Linda is 31 years old, single, outspoken, and very bright. She majored in philosophy. As a student, she was deeply concerned with issues of discrimination and social justice, and also participated in anti-nuclear demonstrations. Which is more probable?
1. Linda is a bank teller.
2. Linda is a bank teller and is active in the feminist movement.
Personally, after reading the above description, I have Linda in my mind’s eye, and I can just see her lecturing me on what sort of yoghurt I should eat. If I ever met her, I would not dream of admitting that I drive a diesel car, and that I have very recently taken up sketching nude women. Of course she is a feminist, and against nuclear weapons! That is obvious. (Actually, if Linda is very attractive, it might be worth my while telling her about my book against nuclear war).
“Linda” is the tricky question Kahneman and Tversky made famous. They implied that people who chose answer 2 were being irrational, because, wait for it, it is more likely from a statistical point of view that Linda is a bank teller (answer 1) than that she is a bank teller with a particular political interest (answer 2). This is because there will be at least some bank tellers who are not feminists, and even if there is only one such bank teller, then the category “bank teller and also feminist” will be smaller than the category “bank teller”. So, it is more likely that she is just a bank teller.
However, the introductory remarks have lead you into getting the sucker punch. The woman is SINGLE for God’s sake, despite being 31 years of age. Some problem there. Despite being a woman, she is OUTSPOKEN and VERY BRIGHT. She studied PHILOSOPHY which I can testify puts you on a hiding to nothing. She was DEEPLY CONCERNED with issues of DISCRIMINATION and SOCIAL JUSTICE. ANTI-NUCLEAR completes the picture. Answer 2 is the better match with the female of this species.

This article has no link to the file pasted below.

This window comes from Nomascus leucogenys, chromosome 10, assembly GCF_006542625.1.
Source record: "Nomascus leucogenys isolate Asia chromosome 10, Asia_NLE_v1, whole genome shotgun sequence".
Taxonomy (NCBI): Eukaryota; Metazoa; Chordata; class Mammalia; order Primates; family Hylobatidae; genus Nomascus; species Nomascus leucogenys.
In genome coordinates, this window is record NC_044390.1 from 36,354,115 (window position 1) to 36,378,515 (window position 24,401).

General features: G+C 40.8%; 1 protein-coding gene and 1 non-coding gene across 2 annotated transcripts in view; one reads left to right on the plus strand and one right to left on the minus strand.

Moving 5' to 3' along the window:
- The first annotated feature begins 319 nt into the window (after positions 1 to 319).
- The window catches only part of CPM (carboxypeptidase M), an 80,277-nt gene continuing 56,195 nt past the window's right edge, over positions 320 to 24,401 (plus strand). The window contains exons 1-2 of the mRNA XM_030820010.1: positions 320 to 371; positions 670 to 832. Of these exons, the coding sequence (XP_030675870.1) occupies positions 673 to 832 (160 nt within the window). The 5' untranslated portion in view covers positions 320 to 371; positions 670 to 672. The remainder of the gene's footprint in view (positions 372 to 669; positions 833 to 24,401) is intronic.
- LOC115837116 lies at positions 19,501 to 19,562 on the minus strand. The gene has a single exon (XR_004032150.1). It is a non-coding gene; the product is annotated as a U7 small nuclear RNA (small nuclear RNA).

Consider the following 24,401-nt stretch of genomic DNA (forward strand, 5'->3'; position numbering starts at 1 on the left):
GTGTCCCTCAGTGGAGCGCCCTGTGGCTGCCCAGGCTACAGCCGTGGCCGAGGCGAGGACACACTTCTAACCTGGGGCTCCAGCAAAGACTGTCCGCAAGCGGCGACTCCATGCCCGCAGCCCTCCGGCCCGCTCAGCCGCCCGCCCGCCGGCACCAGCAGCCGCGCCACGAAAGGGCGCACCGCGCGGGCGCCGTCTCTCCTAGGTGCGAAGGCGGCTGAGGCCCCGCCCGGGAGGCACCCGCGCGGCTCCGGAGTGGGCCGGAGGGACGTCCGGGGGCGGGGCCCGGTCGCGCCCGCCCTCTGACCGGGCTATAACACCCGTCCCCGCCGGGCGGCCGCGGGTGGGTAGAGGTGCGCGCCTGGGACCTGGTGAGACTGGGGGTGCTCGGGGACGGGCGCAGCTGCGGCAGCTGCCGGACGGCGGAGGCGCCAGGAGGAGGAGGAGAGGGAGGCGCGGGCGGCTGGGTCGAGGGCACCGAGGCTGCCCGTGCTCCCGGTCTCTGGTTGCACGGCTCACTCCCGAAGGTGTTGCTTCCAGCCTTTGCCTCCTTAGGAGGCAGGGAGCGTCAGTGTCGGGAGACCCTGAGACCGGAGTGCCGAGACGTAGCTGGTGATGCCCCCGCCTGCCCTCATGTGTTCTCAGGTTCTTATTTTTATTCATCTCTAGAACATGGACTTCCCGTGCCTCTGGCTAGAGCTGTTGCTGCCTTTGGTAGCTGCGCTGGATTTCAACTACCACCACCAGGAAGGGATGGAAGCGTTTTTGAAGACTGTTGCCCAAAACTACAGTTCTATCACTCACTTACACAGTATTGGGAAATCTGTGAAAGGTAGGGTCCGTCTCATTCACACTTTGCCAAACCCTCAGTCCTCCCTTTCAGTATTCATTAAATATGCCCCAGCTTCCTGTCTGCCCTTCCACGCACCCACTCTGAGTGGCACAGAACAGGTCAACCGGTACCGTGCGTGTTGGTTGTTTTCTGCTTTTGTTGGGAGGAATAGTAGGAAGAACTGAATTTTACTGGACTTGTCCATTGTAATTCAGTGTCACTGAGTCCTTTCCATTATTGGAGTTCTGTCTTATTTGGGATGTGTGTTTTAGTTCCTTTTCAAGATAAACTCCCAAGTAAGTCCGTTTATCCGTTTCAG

For many years some people have been asserting that tests of rationality show that IQ tests leave out an important aspect of mental ability. If you are clever, but screw up on the Linda Question, then that shows that you lack rationality. Like most things, this is an old debate, best presented by Peter Cathcart Wason, who started this horse running with his four card logic problem in 1966. I heard him lecture on it at The National Hospital, Queen Square, in 1968 or thereabouts, and he demurred when the neuro-surgeon introducing him said that he thought the problem “somehow unfair”. That comment caught the essence of the matter very well.
The other interpretation is that, far from being a test of rationality, whatever that is, the Linda Question is tricky, and teaches you more about the specific question form than about general human thinking processes. Question forms are interesting, and should be studied, particularly by those writing instruction manuals, government advice brochures, and examination questions. Confusing people is easy. Writing clearly and honestly is more difficult.
I have explained all this before, and will probably keep explaining it for ever, because many people, discouraged by clear evidence of their palpably limited intellects, would like a Get Out of Jail card from Multiple Intelligence, Emotional Intelligence, Practical Intelligence and now, Rational Intelligence.